The Stress Body Connection

In Dr. McGonigal’s Ted talk, she tries to demonstrate how the effects of stress and its toll on the body are actually up to the individual’s interpretation. Dr. McGonigal spent most of her time as a health psychologist demonizing stress, teaching the general public that stress should in all cases be avoided. McGonigal cites astudy in which participants who believed that stress had a negative impact on their health were up to forty-three percent more likely to die relative to the people who did not see stress as a health affecting pestilence (Grodsky, 2013). McGonigal’s biggest idea within her talk was the notion of stress and its affects being completely altered simply by the individual consciously believing it is not as negative as one might think. Simply put, she believes in the power of the mind, that with a conscious effort if people can start seeing stress as an increase of energy to take on a day’s task instead of a pestilence of the mind so that something that is most likely inevitable could be beneficial. In theory this idea seems valid. Stress actives the sympathetic nervous system also know as the flight or fight response which increases ones arousal. For example a side effect is an increase heart rate and ventilation rate, the old Dr. McGonigal would believe this is bad because this could lead to heart issues later in life. However, McGonigal would now say that use the increase heart rate and ventilation to your advantage, with an increase in both of these more oxygen and glucose (used for energy production) is being utilized allowing for a clearer mind as well as increases in energy levels. As a result daily task could be completed with greater speed and accuracy, people could develop a stress body connection to their own benefit.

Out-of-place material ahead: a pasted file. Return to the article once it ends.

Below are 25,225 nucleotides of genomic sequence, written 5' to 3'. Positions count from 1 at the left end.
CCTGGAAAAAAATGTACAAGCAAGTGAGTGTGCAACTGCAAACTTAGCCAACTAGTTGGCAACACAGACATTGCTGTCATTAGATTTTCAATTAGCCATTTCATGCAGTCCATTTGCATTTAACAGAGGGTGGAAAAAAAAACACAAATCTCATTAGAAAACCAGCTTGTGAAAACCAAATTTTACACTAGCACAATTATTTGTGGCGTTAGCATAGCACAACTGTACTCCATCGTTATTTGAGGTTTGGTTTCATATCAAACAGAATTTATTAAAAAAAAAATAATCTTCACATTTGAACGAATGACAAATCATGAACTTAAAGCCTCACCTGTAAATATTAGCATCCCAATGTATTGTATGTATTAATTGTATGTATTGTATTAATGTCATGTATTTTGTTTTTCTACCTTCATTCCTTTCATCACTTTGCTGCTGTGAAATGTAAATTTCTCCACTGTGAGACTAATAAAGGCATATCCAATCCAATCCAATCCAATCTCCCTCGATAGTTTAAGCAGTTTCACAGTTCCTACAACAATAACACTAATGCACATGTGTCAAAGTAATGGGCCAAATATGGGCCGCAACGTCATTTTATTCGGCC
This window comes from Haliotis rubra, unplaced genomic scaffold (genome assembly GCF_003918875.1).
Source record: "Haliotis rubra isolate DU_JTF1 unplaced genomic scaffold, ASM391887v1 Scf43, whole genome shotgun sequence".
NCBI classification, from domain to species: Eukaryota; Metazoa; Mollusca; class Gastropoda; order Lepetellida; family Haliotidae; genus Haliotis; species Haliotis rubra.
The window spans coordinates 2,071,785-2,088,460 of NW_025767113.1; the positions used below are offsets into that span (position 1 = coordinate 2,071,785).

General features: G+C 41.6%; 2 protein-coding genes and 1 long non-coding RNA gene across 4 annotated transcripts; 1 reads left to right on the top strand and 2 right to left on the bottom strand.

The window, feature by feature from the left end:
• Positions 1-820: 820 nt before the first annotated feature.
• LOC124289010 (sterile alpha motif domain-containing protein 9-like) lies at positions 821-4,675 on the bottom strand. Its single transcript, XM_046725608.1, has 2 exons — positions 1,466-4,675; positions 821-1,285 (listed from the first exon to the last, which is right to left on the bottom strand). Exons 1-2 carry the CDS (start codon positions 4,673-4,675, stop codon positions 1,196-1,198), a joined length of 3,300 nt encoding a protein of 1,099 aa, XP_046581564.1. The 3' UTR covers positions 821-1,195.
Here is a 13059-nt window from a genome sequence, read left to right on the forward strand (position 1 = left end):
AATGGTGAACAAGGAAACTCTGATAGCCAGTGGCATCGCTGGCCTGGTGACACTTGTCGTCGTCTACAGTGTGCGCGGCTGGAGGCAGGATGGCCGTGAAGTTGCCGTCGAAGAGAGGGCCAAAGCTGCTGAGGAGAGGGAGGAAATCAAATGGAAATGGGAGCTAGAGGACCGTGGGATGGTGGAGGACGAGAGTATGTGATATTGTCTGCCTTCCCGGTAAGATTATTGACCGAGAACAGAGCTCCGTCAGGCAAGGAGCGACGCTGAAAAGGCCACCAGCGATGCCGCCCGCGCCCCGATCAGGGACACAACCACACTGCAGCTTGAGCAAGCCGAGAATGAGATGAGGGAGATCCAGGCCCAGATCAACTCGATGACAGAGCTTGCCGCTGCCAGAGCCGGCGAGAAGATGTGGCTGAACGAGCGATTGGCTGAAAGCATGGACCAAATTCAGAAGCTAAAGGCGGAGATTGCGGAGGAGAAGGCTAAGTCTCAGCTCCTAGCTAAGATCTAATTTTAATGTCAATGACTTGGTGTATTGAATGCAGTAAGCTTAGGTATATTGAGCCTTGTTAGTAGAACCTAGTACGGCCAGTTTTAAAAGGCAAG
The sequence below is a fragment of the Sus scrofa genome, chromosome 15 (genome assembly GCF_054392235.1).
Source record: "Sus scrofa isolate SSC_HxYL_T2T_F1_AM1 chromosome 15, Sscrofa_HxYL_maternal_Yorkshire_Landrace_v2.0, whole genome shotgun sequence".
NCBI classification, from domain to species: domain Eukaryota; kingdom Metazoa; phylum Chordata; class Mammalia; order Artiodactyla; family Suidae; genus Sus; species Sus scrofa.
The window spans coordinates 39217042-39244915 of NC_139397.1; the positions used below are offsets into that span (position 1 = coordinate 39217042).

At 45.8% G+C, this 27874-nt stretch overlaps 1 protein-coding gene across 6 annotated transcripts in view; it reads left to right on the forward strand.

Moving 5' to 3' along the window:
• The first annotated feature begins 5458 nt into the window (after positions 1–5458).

Dani Grodsky. (2013, September, 4) Could stress be good for you?: Recent research that suggests it has benefits. [Web log comment] Retrieved From

One thought on “The Stress Body Connection

  1. Hi, Zachary:

    The blog posts look pretty good. They could use a bit more set up, though. This one is a bit confusing at first since it’s not clear who you’re talking about or why you’re discussing their TED talk. You’re falling a good bit behind, too. I think you’ve got a good fix on the appropriate length for these; you just need to generate a good bit more. I’d recommend doubling up the pace over the next month. If you’re doing two a week, that should get you caught up.

    Try to improve the blogging format as well. Add an image to the banner or background, for one, and I’d recommend trying to hyperlink inside the text of the post to your source. And don’t forget that at the end your posts will need to all have categories and/or tags.

    Donald Dow

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